Action Synopsis: Bat Conservation About Actions

Control invasive predators

How is the evidence assessed?
  • Effectiveness
  • Certainty
  • Harms

Study locations

Key messages

  • One study evaluated the effects of controlling invasive predators on bat populations. The study was in New Zealand.




About key messages

Key messages provide a descriptive index to studies we have found that test this intervention.

Studies are not directly comparable or of equal value. When making decisions based on this evidence, you should consider factors such as study size, study design, reported metrics and relevance of the study to your situation, rather than simply counting the number of studies that support a particular interpretation.

Supporting evidence from individual studies

  1. A replicated, before-and-after study in 1993–2015 in a rainforest in Eglinton Valley, New Zealand (O'Connell et al 2017) found that ship rat Rattus rattus control resulted in increased survival probabilities of female bats within three long-tailed bat Chalinolobus tuberculatus colonies. Average annual survival probabilities for both adult and juvenile female bats were higher in years with rat control (adult female: 0.82; juvenile female: 0.76) than without (adult female: 0.55; juvenile female: 0.55). Population trends were positive for all three bat colonies when rats were controlled, and negative for when rats were not controlled (data reported as statistical model results). Rats within the roosting ranges of all three bat colonies were poisoned using bait stations in 2006–2009 following high beech Nothofagaceae spp. seedfall and an increase in numbers. Bats were captured annually during the breeding season over 22 summers in 1993–2015 (average 6–8 captures/colony/year). Mark-recapture data were used to calculate survival probabilities.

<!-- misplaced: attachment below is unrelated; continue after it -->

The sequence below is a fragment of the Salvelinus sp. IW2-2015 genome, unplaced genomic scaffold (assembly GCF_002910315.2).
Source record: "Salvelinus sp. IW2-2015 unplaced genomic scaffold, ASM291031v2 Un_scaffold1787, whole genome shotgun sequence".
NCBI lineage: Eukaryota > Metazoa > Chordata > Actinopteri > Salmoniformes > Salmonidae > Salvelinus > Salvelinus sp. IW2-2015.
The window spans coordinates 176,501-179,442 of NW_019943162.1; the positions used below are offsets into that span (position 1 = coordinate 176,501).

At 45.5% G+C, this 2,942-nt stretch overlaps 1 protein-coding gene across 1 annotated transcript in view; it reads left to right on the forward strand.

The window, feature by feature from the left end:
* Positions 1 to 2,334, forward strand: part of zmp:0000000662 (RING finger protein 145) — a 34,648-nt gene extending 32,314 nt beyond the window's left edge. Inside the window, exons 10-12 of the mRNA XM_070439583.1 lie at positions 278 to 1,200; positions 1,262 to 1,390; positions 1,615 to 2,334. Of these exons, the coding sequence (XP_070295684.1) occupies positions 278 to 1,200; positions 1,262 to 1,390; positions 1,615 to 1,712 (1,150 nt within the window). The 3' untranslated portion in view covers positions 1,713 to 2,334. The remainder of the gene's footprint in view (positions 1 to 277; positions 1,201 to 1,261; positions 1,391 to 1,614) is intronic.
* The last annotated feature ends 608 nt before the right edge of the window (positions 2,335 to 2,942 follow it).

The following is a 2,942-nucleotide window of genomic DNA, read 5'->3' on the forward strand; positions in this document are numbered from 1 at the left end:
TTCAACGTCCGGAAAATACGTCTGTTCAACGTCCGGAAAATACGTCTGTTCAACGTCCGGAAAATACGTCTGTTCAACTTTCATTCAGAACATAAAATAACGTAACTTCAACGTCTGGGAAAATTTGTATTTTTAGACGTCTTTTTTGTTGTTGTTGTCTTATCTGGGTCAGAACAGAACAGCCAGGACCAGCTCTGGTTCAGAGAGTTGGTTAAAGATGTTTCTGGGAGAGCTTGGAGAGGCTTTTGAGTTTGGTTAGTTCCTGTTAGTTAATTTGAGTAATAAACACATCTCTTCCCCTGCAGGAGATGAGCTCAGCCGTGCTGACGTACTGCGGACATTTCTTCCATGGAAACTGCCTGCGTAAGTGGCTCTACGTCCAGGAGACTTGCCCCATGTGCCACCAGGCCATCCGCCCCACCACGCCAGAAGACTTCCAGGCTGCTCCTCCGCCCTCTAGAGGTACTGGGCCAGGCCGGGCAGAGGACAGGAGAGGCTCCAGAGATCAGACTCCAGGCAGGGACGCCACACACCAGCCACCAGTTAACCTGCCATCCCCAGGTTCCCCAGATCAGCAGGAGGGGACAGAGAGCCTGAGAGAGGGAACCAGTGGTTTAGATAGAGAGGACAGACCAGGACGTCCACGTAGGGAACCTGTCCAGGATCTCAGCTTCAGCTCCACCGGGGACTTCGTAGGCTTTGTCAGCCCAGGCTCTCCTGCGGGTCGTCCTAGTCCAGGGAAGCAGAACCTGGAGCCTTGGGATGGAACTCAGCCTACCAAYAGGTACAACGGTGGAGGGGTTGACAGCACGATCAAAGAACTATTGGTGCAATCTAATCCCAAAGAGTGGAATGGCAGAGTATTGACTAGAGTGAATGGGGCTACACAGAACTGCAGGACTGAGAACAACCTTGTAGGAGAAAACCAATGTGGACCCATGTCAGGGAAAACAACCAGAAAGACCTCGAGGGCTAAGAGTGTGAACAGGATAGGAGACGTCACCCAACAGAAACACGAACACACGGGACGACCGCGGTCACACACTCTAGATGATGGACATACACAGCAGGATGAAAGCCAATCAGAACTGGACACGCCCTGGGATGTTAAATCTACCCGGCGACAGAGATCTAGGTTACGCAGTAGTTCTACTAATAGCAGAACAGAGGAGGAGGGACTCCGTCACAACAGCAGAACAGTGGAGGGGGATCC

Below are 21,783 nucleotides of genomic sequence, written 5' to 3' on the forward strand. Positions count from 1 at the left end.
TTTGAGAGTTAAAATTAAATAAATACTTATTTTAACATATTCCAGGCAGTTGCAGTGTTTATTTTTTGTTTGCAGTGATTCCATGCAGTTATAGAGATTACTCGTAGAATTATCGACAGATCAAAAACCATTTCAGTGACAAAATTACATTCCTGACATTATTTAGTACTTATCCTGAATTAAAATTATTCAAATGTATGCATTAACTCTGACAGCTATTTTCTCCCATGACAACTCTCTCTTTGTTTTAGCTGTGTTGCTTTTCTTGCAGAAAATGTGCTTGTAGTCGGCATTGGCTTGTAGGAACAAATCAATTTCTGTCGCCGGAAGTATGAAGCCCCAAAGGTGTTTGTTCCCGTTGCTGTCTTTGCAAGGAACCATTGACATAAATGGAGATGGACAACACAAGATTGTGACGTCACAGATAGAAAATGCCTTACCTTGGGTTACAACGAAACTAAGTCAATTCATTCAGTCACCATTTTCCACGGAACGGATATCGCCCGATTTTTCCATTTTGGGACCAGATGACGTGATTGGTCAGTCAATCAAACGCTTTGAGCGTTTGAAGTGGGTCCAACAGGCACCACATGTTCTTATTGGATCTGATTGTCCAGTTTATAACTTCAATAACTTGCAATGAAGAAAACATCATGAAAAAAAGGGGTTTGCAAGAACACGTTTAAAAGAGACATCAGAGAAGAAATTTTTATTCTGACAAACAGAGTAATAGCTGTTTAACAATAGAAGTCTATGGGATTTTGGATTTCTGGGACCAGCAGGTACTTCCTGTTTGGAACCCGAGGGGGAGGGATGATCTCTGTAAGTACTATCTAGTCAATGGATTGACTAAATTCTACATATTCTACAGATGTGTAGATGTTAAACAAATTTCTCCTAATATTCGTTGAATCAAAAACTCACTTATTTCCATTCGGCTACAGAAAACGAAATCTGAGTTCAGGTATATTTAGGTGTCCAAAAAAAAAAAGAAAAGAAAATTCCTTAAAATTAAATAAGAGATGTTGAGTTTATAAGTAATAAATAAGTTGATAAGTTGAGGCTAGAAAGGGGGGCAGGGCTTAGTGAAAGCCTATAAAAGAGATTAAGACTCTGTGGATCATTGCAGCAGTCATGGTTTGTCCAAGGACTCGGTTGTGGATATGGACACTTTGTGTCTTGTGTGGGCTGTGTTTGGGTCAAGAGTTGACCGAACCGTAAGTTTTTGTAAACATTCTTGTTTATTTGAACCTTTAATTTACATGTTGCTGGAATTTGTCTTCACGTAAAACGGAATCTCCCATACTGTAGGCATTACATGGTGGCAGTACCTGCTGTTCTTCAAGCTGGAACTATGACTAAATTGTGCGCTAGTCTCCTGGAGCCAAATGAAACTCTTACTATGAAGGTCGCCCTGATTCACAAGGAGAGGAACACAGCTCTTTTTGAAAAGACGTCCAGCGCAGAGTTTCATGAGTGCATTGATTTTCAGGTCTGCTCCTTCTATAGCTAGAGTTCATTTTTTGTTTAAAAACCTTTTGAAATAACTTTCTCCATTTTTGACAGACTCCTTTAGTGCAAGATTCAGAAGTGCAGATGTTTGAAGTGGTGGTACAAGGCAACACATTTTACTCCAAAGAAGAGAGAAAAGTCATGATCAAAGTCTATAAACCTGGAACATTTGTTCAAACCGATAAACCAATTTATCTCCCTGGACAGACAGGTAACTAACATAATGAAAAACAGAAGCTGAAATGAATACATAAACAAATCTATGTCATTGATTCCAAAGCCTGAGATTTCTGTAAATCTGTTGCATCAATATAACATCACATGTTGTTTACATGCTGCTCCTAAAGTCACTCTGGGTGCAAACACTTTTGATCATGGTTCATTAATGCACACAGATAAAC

Study and other actions tested
Please cite as:

Berthinussen, A., Richardson O.C. and Altringham J.D. (2021) Bat Conservation: Global Evidence for the Effects of Interventions. Conservation Evidence Series Synopses. University of Cambridge, Cambridge, UK.


Where has this evidence come from?

List of journals searched by synopsis

All the journals searched for all synopses

Bat Conservation

This Action forms part of the Action Synopsis:

Bat Conservation
What Works 2021 cover

What Works in Conservation

What Works in Conservation provides expert assessments of the effectiveness of actions, based on summarised evidence, in synopses. Subjects covered so far include amphibians, birds, mammals, forests, peatland and control of freshwater invasive species. More are in progress.

More about What Works in Conservation

Download free PDF or purchase
The Conservation Evidence Journal

The Conservation Evidence Journal

An online, free to publish in, open-access journal publishing results from research and projects that test the effectiveness of conservation actions.

Read the latest volume: Volume 21

Go to the CE Journal

Discover more on our blog

Our blog contains the latest news and updates from the Conservation Evidence team, the Conservation Evidence Journal, and our global partners in evidence-based conservation.

Who uses Conservation Evidence?

Meet some of the evidence champions

Endangered Landscape ProgrammeRed List Champion - Arc Kent Wildlife Trust The Rufford Foundation Save the Frogs - Ghana Mauritian Wildlife Supporting Conservation Leaders
Sustainability Dashboard National Biodiversity Network Frog Life The international journey of Conservation - Oryx Cool Farm Alliance UNEP AWFA Bat Conservation InternationalPeople trust for endangered species Vincet Wildlife Trust